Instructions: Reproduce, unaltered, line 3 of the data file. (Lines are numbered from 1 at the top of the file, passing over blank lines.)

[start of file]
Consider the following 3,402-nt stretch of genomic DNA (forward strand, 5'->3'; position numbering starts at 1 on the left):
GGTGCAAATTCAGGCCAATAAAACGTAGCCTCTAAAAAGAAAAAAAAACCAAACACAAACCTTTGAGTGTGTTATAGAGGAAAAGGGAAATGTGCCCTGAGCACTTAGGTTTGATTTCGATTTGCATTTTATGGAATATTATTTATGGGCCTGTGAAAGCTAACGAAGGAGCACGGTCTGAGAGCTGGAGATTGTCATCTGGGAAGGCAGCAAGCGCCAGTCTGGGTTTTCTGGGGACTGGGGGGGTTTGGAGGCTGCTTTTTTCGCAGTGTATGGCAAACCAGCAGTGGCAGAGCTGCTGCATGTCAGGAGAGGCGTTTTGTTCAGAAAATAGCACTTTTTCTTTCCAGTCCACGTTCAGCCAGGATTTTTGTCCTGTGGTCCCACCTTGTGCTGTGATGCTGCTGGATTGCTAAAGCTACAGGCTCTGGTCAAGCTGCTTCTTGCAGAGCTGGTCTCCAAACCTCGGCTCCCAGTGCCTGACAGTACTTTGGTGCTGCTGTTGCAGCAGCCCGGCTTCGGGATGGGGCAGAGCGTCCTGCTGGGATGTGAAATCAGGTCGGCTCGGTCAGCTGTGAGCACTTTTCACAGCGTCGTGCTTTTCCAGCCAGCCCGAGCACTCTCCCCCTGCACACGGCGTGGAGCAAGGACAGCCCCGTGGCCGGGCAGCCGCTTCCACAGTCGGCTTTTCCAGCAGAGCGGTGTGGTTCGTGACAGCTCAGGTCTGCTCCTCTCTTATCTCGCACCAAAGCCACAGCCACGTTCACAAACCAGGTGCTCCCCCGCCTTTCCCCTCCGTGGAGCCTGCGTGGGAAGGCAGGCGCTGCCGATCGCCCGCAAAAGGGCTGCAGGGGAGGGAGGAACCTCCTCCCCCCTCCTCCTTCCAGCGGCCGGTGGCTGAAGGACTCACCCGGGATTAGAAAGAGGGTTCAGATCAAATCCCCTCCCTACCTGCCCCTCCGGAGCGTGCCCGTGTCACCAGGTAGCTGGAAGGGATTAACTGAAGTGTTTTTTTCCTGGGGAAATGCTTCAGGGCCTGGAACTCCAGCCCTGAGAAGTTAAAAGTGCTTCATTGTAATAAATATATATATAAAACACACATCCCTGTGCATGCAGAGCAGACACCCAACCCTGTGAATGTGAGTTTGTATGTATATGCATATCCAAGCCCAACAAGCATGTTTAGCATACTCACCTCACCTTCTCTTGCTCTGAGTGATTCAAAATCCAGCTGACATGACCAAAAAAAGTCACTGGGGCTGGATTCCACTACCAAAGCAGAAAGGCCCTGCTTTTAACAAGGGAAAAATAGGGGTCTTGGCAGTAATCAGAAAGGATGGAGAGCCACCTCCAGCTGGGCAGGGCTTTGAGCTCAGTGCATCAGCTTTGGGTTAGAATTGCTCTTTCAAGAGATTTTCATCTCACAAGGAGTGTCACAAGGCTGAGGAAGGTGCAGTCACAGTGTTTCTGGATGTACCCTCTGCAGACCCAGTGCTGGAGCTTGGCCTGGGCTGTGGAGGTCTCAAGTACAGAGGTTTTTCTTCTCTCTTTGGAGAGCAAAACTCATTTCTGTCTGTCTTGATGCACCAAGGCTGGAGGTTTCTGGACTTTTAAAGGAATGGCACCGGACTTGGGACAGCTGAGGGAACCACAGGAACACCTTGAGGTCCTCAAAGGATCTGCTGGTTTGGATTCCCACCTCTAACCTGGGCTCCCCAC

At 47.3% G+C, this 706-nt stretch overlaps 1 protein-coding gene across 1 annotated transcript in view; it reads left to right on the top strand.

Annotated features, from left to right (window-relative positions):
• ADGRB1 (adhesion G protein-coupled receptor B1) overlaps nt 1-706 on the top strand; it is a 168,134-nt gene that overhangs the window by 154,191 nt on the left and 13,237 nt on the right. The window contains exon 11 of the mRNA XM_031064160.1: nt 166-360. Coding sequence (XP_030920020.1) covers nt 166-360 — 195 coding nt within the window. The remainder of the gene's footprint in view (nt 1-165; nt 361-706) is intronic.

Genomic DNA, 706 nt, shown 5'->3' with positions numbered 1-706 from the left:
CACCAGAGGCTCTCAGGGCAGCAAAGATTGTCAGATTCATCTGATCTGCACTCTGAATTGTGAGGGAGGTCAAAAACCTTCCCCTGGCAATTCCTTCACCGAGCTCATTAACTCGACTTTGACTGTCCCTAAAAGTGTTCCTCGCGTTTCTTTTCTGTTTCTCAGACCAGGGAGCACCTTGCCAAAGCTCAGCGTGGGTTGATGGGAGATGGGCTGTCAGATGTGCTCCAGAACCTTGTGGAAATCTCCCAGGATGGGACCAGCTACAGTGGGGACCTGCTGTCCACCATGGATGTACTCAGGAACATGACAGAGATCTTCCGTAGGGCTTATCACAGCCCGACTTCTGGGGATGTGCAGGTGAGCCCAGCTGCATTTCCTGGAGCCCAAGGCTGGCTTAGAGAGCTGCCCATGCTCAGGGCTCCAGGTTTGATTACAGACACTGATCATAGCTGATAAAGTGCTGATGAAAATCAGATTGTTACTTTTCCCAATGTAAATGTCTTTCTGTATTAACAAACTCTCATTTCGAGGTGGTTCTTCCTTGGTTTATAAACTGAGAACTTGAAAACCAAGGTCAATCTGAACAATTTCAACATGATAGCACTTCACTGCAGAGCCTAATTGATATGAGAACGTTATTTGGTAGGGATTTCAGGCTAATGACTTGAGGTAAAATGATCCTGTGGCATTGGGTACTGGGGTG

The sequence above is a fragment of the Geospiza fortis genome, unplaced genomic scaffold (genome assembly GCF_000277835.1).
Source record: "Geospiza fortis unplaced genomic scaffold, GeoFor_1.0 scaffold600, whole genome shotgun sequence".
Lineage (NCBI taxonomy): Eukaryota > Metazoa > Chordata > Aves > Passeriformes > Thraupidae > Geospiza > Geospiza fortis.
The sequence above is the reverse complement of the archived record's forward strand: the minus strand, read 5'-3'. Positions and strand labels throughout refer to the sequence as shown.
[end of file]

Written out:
At 47.3% G+C, this 706-nt stretch overlaps 1 protein-coding gene across 1 annotated transcript in view; it reads left to right on the top strand.